A College Student's Guide to Pedestrian Safety in Pittsburgh

A College Student's Guide to Pedestrian Safety

While the first day of fall isn't until next month, it's the unofficial end of summer for thousands of college students who will descend on Pittsburgh and Oakland this week with belongings in tow for move-in day.

While some of these young people come from cities far and wide, others may not be as familiar with urban streetscape, and how to navigate it on foot.

As a pedestrian, it's important to remember that you are among the most vulnerable travelers on the road. In 2014, nearly 4,000 pedestrians in Pennsylvania were injured and 166 killed in accidents—up from 151 the previous year.

Nationwide, pedestrians ages 15-29 are more likely to be treated in emergency rooms for crash-related injuries than any other age group.

The car accident attorneys at Edgar Snyder & Associates understand that education is often the key to safety. So, this safety guide is for you, incoming Pitt, Duquesne, Carnegie Mellon, Point Park, Robert Morris and Carlow students.

You're going to spend a lot of time strolling around the Golden Triangle this semester. Here's what you need to know to do so safely:

Understanding Who Has the Right of Way

It's a common misconception: That if you're a pedestrian, you automatically have the right of way when crossing the street. Not understanding when it's appropriate to walk can be a deadly mistake. Remember that you have the right of way when:

  • You approach a cross-walk or intersection that has no traffic signs or signals
  • You're walking on a sidewalk that extends across a road or driveway traveled by vehicles

It's just as important to know when you don't have the right of way. Pedestrians must yield to motorists when:

  • You're not crossing at a marked crosswalk or intersection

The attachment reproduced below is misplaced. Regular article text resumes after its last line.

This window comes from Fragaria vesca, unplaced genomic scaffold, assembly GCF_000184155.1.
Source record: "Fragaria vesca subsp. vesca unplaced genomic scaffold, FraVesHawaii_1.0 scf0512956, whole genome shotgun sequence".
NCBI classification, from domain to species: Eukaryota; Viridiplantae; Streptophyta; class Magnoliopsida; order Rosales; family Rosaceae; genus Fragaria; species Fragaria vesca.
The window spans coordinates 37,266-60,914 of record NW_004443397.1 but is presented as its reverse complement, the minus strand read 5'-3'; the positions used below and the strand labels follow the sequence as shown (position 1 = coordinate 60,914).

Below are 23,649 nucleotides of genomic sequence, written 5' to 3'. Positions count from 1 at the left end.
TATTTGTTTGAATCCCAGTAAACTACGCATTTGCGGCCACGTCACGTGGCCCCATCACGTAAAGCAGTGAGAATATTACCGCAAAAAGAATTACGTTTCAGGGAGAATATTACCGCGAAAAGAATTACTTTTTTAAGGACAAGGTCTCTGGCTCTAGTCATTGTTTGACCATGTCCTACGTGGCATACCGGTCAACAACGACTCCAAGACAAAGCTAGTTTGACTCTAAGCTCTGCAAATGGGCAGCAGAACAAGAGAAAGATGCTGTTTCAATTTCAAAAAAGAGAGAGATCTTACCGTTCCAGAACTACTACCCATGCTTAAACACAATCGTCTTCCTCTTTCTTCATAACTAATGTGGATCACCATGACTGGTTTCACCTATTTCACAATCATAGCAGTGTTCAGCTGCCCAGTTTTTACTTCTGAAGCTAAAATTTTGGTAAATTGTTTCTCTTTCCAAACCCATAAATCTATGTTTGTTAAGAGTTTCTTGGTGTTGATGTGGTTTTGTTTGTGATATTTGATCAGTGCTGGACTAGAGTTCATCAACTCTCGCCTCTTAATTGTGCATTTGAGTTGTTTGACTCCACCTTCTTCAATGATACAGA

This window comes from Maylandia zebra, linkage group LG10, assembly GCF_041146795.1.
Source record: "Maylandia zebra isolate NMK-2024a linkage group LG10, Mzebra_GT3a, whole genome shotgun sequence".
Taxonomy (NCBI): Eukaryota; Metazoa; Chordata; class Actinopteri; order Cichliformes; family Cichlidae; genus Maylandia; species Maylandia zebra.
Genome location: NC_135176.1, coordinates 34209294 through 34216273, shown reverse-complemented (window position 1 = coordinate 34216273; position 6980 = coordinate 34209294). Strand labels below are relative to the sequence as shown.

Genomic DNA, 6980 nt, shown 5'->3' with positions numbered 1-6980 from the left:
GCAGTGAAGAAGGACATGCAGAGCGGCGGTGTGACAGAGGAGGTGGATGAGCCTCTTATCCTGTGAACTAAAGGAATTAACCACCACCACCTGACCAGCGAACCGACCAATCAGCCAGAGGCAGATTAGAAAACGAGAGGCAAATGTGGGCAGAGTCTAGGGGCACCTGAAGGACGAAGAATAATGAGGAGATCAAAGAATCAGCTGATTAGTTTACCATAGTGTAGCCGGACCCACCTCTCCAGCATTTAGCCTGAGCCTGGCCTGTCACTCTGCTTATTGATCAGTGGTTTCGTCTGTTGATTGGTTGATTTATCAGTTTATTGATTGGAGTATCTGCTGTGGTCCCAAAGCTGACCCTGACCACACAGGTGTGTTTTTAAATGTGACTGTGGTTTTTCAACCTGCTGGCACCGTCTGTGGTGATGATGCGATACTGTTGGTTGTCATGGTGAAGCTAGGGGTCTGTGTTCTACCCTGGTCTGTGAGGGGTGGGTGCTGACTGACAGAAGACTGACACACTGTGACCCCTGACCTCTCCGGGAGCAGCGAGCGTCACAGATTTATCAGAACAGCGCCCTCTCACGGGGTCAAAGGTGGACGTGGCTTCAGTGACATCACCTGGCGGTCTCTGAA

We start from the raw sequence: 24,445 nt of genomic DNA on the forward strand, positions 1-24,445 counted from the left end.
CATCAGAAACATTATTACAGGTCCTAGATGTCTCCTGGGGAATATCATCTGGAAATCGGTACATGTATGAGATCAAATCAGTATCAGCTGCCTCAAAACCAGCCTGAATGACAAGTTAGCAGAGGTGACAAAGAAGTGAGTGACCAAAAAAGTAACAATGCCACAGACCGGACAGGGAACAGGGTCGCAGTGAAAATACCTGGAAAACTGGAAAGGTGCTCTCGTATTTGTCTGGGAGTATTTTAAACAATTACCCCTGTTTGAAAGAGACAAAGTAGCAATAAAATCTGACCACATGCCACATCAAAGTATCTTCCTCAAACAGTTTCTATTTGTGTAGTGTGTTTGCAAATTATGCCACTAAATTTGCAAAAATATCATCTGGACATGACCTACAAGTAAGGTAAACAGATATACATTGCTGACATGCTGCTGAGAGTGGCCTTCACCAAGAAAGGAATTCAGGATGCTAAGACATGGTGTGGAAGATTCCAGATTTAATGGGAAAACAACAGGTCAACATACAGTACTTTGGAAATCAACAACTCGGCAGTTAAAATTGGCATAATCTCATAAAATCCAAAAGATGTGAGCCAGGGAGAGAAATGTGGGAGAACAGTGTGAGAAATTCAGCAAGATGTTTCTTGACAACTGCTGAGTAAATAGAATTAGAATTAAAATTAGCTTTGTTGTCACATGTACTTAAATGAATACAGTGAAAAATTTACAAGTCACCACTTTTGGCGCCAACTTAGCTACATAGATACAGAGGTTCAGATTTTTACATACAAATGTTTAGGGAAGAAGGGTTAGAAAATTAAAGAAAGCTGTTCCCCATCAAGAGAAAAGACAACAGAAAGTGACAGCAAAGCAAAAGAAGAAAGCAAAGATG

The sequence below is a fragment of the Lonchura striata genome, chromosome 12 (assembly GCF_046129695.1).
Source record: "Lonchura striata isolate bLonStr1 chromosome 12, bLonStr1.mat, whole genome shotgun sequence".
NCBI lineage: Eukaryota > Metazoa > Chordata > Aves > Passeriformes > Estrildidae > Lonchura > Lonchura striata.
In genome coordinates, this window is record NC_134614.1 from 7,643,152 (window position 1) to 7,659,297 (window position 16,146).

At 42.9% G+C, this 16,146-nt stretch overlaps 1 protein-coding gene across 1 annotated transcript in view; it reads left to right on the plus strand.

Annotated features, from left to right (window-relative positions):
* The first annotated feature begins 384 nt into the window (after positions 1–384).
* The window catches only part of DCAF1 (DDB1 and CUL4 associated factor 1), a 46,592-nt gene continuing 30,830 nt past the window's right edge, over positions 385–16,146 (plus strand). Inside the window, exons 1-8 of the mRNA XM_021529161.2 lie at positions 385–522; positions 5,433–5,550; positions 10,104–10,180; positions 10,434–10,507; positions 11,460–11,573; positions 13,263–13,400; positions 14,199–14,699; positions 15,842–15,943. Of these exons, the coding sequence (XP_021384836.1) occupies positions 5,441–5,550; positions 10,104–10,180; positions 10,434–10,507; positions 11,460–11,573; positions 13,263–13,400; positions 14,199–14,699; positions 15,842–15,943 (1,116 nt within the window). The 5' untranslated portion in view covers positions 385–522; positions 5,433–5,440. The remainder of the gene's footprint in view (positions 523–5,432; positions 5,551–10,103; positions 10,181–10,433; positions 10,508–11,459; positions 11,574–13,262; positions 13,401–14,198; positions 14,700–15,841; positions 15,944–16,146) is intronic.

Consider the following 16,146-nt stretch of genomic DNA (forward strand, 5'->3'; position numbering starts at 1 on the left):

• You're walking along the side of a road
  • You're crossing a road where a pedestrian walkway is available

And before you ask: Yes, you can get a ticket if you cross when you don't have the right of way ($33.50 if you get caught jaywalking in Pittsburgh).

Keys to Crossing Safely

With distracted driving—and walking— on the rise, it's important for college students—and all pedestrians—to remember that safely crossing the street involves more than looking both ways.

Keep these tips in mind before you pound the pavement:

  • Don't be a distracted walker—no texting, internet surfing or Pokemon Go! playing when crossing the street.
  • Don't trust drivers to stop, even if you have the right of way.
  • Beware of parking lots. If possible, don't walk through parking lots—even if it does cut down on your commute time. If you do, be aware of back-up lights and opening doors.
  • Be extra cautious when crossing a multi-lane road. Just because the driver of a car in the far left lane waves you through an intersection doesn't mean that motorists in the others will. Make sure the coast is clear in every lane before attempting to cross any of them.

Edgar Snyder & Associates wishes you a safe, productive year of learning. We hope that you never need to call us after a pedestrian accident. But rest assured that if you do, our personal injury attorneys will be able to answer all your questions and handle all the paperwork and hassles so you can get healthy and back to class more quickly.

Good luck, and safe travels!